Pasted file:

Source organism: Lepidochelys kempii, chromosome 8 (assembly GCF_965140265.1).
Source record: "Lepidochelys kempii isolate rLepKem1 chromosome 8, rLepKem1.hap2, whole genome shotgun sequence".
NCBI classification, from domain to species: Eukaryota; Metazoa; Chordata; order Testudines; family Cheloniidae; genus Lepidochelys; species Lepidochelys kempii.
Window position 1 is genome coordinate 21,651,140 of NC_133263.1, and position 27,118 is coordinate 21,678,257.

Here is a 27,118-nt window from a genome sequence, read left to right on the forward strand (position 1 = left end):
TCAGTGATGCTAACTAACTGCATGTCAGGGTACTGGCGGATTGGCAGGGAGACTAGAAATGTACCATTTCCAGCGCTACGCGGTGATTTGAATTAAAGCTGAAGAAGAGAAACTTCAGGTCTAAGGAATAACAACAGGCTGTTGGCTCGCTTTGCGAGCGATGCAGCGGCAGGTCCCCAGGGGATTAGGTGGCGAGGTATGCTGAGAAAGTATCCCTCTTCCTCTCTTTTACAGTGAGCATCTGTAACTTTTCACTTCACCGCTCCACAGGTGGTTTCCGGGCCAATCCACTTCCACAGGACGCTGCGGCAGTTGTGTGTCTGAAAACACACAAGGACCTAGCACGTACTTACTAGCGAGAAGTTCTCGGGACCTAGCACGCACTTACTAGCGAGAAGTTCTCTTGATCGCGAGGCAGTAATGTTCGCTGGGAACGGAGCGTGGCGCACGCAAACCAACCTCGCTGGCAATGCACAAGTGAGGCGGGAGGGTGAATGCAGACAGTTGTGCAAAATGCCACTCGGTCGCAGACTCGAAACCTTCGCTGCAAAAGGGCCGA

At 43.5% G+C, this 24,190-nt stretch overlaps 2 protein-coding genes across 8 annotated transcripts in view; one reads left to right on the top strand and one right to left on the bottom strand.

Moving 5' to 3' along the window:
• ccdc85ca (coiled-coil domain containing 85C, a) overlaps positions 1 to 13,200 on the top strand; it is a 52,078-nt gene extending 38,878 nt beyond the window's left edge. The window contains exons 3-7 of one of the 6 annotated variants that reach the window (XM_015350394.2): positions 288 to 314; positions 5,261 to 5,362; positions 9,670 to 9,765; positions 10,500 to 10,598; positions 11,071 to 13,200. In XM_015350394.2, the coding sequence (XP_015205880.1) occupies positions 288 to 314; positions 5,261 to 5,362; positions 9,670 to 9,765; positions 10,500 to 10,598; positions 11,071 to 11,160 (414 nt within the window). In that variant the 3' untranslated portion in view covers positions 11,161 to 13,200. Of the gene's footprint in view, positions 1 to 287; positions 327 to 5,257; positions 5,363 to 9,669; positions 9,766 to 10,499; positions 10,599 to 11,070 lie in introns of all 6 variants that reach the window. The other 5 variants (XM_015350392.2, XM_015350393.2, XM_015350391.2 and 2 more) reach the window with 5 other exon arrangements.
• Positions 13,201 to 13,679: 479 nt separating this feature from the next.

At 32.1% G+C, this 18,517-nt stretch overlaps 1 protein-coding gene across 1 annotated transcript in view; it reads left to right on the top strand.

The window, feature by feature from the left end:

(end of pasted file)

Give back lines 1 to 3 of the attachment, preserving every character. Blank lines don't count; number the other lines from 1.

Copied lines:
Source organism: Lepidochelys kempii, chromosome 8 (assembly GCF_965140265.1).
Source record: "Lepidochelys kempii isolate rLepKem1 chromosome 8, rLepKem1.hap2, whole genome shotgun sequence".
NCBI classification, from domain to species: Eukaryota; Metazoa; Chordata; order Testudines; family Cheloniidae; genus Lepidochelys; species Lepidochelys kempii.